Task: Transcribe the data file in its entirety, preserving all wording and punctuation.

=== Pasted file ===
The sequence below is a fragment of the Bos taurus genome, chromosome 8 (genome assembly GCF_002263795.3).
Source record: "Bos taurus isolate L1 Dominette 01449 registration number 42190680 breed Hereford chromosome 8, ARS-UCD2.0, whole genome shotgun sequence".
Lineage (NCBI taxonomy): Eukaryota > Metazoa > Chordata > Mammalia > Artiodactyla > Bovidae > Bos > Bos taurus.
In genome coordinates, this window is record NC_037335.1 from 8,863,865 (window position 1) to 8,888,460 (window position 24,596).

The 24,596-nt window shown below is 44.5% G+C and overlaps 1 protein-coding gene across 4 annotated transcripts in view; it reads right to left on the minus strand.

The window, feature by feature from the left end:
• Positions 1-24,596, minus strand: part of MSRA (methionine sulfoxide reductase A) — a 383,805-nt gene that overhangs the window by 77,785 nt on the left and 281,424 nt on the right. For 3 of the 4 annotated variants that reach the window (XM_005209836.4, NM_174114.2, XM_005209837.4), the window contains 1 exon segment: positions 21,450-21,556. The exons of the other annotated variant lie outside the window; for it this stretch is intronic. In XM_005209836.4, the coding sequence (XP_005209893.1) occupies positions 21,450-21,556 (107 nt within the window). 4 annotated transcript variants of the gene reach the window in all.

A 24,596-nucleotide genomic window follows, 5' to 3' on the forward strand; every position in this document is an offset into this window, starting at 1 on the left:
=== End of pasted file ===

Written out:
The sequence below is a fragment of the Bos taurus genome, chromosome 8 (genome assembly GCF_002263795.3).
Source record: "Bos taurus isolate L1 Dominette 01449 registration number 42190680 breed Hereford chromosome 8, ARS-UCD2.0, whole genome shotgun sequence".
Lineage (NCBI taxonomy): Eukaryota > Metazoa > Chordata > Mammalia > Artiodactyla > Bovidae > Bos > Bos taurus.
In genome coordinates, this window is record NC_037335.1 from 8,863,865 (window position 1) to 8,888,460 (window position 24,596).

The 24,596-nt window shown below is 44.5% G+C and overlaps 1 protein-coding gene across 4 annotated transcripts in view; it reads right to left on the minus strand.

The window, feature by feature from the left end:
• Positions 1-24,596, minus strand: part of MSRA (methionine sulfoxide reductase A) — a 383,805-nt gene that overhangs the window by 77,785 nt on the left and 281,424 nt on the right. For 3 of the 4 annotated variants that reach the window (XM_005209836.4, NM_174114.2, XM_005209837.4), the window contains 1 exon segment: positions 21,450-21,556. The exons of the other annotated variant lie outside the window; for it this stretch is intronic. In XM_005209836.4, the coding sequence (XP_005209893.1) occupies positions 21,450-21,556 (107 nt within the window). 4 annotated transcript variants of the gene reach the window in all.

A 24,596-nucleotide genomic window follows, 5' to 3' on the forward strand; every position in this document is an offset into this window, starting at 1 on the left: